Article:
“For me, he’s more like the antichrist pointed to by the prophets in our traditions. He is not a good man. He wasn’t a good president. Yes, the economy bounced up for some, but he’s a liar, a false prophet, and the unquestioning devotion to him by significant numbers of white evangelical Christian Republicans, and by some people of color, too, has frankly frightened me. It smells of Mussolini and of Hitler. It smells of fascism and holocaust and apartheid.”
Most of all, it reeks of racism, Lewis said, adding that any faith-based campaigns against Christian nationalism must have anti-racism at their core. “Sitting in the midst of all of this foul rotting stench is white rage and the Black grief that results from it.”
“I’m so sick of living in a nation that treats Black grief like a threat and white rage like a sacrament.”
That’s why the Jan. 6 insurrection was tolerated much more readily than the Black Lives Matter protests over the murder of George Floyd, she said. “I’m so sick of living in a nation that treats Black grief like a threat and white rage like a sacrament.”
Lewis said there is hope in the diversity that Christian nationalists fear. “Yes, our nation is browning. Yes, it is more liberal. Women and queer people are gaining power. Black lives actually do matter, and good-old white boys clubs just are not as sexy as they used to be. They are being replaced with equity, diversity and complexity. The tactics of isolation are being replaced with collaboration and, by the way, hatred is being replaced with fierce love and organizing.”
But the cause requires focus, she said. “What we have to do is to make Black grief the center of our discourse. Yes, (Christian nationalism) is anti-trans and anti-women and anti-abortion, and its anti-freedom. But the core wound is white supremacy, and that has a particular target on the back of Black folks in America.”
Mastriano’s defeat significant
A candidate who exemplified the anti-democratic ideals of Christian nationalism was Doug Mastriano, whose unsuccessful bid for governor of Pennsylvania was imbued with culture-war rhetoric that included contempt for the separation of church and state, said Andrew Whitehead, a sociologist and co-author of Taking America Back for God: Christian Nationalism in the United States.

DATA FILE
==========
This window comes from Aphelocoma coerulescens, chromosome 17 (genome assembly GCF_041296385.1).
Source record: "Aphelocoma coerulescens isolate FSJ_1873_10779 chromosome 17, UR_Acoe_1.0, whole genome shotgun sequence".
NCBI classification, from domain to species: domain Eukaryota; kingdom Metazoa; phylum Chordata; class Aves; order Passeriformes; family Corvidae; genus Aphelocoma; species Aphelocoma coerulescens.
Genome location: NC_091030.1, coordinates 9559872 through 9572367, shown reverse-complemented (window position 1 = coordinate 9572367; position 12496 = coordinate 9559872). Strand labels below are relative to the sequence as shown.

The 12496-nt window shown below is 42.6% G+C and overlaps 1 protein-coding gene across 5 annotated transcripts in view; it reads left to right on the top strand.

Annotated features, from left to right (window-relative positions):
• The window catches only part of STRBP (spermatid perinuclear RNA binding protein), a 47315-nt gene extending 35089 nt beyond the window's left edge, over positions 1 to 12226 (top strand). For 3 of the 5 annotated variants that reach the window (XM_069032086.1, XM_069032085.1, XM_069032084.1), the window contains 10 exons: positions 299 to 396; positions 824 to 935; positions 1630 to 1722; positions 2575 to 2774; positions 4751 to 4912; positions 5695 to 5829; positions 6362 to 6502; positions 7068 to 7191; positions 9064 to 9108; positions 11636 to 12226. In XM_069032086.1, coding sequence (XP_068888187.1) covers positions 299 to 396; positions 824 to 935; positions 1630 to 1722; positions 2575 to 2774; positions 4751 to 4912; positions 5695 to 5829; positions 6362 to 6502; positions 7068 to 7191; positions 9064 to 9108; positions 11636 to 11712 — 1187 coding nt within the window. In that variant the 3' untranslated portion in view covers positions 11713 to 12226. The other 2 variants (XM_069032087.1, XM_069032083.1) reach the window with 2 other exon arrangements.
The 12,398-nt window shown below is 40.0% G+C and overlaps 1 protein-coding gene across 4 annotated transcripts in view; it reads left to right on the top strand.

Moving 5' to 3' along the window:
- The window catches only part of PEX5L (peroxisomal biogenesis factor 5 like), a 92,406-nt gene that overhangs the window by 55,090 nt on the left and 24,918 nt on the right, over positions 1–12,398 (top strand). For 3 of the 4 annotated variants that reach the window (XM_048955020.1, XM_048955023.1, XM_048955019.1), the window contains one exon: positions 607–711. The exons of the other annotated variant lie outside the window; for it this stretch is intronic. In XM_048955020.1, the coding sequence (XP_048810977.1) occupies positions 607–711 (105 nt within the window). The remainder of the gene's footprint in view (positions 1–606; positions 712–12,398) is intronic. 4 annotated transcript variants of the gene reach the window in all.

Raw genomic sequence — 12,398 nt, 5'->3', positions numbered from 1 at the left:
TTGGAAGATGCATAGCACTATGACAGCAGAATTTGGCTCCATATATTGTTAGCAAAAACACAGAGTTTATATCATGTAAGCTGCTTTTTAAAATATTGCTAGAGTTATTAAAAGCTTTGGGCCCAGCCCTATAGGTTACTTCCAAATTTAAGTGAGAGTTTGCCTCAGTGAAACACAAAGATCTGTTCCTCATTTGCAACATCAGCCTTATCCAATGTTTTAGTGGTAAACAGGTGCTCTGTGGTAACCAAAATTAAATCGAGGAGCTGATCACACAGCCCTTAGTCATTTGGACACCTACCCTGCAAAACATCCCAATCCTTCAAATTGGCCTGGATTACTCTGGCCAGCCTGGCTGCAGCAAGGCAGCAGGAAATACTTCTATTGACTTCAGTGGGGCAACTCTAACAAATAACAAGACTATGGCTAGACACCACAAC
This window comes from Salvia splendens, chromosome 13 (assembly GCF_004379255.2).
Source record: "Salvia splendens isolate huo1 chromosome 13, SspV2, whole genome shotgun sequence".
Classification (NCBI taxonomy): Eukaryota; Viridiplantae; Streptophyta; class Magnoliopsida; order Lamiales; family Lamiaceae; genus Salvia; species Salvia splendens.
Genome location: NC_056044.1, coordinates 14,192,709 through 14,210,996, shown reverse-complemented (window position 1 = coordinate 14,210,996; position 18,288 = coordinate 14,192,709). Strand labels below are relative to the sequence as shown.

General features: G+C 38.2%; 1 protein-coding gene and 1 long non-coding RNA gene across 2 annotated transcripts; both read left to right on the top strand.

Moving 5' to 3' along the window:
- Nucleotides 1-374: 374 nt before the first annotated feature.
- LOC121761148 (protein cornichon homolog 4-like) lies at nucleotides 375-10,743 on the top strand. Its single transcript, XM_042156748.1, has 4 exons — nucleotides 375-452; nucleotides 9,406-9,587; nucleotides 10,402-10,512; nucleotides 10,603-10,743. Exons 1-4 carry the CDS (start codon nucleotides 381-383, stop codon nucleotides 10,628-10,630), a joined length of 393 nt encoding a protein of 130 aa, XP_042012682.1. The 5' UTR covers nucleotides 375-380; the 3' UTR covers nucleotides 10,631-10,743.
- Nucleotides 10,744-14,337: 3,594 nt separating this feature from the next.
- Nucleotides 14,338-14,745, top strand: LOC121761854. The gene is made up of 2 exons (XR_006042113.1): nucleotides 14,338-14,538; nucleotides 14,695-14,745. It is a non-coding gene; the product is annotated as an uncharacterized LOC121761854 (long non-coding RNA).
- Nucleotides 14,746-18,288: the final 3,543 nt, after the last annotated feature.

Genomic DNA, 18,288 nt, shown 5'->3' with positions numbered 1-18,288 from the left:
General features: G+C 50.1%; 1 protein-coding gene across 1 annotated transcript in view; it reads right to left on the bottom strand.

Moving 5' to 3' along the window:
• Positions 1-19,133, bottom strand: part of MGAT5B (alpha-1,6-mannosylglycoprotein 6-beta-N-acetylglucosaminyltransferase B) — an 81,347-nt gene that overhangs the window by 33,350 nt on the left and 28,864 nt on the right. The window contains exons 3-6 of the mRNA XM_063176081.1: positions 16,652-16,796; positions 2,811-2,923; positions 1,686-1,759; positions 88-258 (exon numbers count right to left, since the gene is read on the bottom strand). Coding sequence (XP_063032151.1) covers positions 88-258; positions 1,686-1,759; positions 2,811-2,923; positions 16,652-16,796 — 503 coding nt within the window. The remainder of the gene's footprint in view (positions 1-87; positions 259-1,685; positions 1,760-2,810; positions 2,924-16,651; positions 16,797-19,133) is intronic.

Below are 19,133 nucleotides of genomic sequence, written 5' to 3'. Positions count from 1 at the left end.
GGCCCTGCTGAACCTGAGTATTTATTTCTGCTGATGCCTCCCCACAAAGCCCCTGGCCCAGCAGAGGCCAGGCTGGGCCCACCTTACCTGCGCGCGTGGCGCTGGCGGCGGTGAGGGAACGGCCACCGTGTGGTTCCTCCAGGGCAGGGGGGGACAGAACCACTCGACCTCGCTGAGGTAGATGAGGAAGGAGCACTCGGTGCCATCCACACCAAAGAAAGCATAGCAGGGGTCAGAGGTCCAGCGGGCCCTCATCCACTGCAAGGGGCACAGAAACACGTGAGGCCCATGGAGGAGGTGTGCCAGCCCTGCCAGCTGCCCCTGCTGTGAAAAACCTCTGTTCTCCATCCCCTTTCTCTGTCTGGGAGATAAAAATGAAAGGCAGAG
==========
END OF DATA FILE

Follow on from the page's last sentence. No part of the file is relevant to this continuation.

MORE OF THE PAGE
Mastriano “claimed that he was in the midst of a ‘holy battle’ and fighting the ‘forces of evil.’ This type of militaristic and apocalyptic rhetoric doesn’t lead to supporting democratic norms like counting every vote and respecting the outcomes of elections,” Whitehead said. “It’s a positive sign for democracy in the U.S. that a candidate like Mastriano, who wholly embraced Christian nationalism, lost.”
“It’s a positive sign for democracy in the U.S. that a candidate like Mastriano, who wholly embraced Christian nationalism, lost.”
But journalist Katherine Stewart added that the failure of the so-called “red wave” of Republican victories to materialize likely will harden and embolden the Christian nationalist movement.
“No one is going to get everything they want in the political arena, which is inevitable in a country as pluralistic and diverse as ours. But this kind of religious nationalism is likely to adopt an embittered and neolithic view of the world, which can lead to greater radicalization,” said Stewart, whose books include The Power Worshippers: Inside the Dangerous Rise of Religious Nationalism.
Advocacy organizations must be on the lookout for upticks in misinformation or even violence in the wake of Republican defeats, said panelist Joan Neal, deputy executive director and chief equity officer of the NETWORK Lobby for Catholic Social Justice.
“It remains to be seen if these people will accept the election results. But if past is prologue, it is a good bet that some percentage of the American population will not only refuse to accept the election results but will resort to post-election violence and intimidation of election administrators in an attempt to force the country to bend to their own will.”